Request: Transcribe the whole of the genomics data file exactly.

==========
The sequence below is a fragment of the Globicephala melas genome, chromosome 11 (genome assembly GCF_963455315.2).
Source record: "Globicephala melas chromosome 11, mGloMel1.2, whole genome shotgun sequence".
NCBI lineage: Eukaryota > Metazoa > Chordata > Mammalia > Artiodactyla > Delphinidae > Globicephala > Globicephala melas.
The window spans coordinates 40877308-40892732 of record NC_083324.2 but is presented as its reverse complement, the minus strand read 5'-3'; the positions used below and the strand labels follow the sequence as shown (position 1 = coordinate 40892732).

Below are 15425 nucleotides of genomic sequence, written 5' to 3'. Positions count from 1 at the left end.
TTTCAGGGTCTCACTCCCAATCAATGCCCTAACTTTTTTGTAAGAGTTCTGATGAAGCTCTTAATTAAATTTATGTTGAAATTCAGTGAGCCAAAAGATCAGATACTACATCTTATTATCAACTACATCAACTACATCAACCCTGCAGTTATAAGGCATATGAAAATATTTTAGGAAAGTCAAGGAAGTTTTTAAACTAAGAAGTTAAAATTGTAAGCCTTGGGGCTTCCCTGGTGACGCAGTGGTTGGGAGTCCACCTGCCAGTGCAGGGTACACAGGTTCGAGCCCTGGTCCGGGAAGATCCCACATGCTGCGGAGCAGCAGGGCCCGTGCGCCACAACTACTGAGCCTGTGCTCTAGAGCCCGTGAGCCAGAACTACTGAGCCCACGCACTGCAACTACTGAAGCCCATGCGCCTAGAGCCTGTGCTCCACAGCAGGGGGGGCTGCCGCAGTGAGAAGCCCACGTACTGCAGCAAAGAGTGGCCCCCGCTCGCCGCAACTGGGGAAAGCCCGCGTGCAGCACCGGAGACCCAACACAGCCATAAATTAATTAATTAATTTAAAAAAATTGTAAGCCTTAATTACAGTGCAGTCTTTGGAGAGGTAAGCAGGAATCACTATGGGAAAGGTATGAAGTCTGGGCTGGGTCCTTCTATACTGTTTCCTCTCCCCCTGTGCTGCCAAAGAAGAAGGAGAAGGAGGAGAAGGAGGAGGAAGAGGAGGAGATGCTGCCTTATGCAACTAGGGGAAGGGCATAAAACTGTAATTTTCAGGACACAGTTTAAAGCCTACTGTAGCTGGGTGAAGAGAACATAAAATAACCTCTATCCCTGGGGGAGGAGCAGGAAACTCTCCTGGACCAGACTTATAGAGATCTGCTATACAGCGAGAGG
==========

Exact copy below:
The sequence below is a fragment of the Globicephala melas genome, chromosome 11 (genome assembly GCF_963455315.2).
Source record: "Globicephala melas chromosome 11, mGloMel1.2, whole genome shotgun sequence".
NCBI lineage: Eukaryota > Metazoa > Chordata > Mammalia > Artiodactyla > Delphinidae > Globicephala > Globicephala melas.
The window spans coordinates 40877308-40892732 of record NC_083324.2 but is presented as its reverse complement, the minus strand read 5'-3'; the positions used below and the strand labels follow the sequence as shown (position 1 = coordinate 40892732).

Below are 15425 nucleotides of genomic sequence, written 5' to 3'. Positions count from 1 at the left end.
TTTCAGGGTCTCACTCCCAATCAATGCCCTAACTTTTTTGTAAGAGTTCTGATGAAGCTCTTAATTAAATTTATGTTGAAATTCAGTGAGCCAAAAGATCAGATACTACATCTTATTATCAACTACATCAACTACATCAACCCTGCAGTTATAAGGCATATGAAAATATTTTAGGAAAGTCAAGGAAGTTTTTAAACTAAGAAGTTAAAATTGTAAGCCTTGGGGCTTCCCTGGTGACGCAGTGGTTGGGAGTCCACCTGCCAGTGCAGGGTACACAGGTTCGAGCCCTGGTCCGGGAAGATCCCACATGCTGCGGAGCAGCAGGGCCCGTGCGCCACAACTACTGAGCCTGTGCTCTAGAGCCCGTGAGCCAGAACTACTGAGCCCACGCACTGCAACTACTGAAGCCCATGCGCCTAGAGCCTGTGCTCCACAGCAGGGGGGGCTGCCGCAGTGAGAAGCCCACGTACTGCAGCAAAGAGTGGCCCCCGCTCGCCGCAACTGGGGAAAGCCCGCGTGCAGCACCGGAGACCCAACACAGCCATAAATTAATTAATTAATTTAAAAAAATTGTAAGCCTTAATTACAGTGCAGTCTTTGGAGAGGTAAGCAGGAATCACTATGGGAAAGGTATGAAGTCTGGGCTGGGTCCTTCTATACTGTTTCCTCTCCCCCTGTGCTGCCAAAGAAGAAGGAGAAGGAGGAGAAGGAGGAGGAAGAGGAGGAGATGCTGCCTTATGCAACTAGGGGAAGGGCATAAAACTGTAATTTTCAGGACACAGTTTAAAGCCTACTGTAGCTGGGTGAAGAGAACATAAAATAACCTCTATCCCTGGGGGAGGAGCAGGAAACTCTCCTGGACCAGACTTATAGAGATCTGCTATACAGCGAGAGG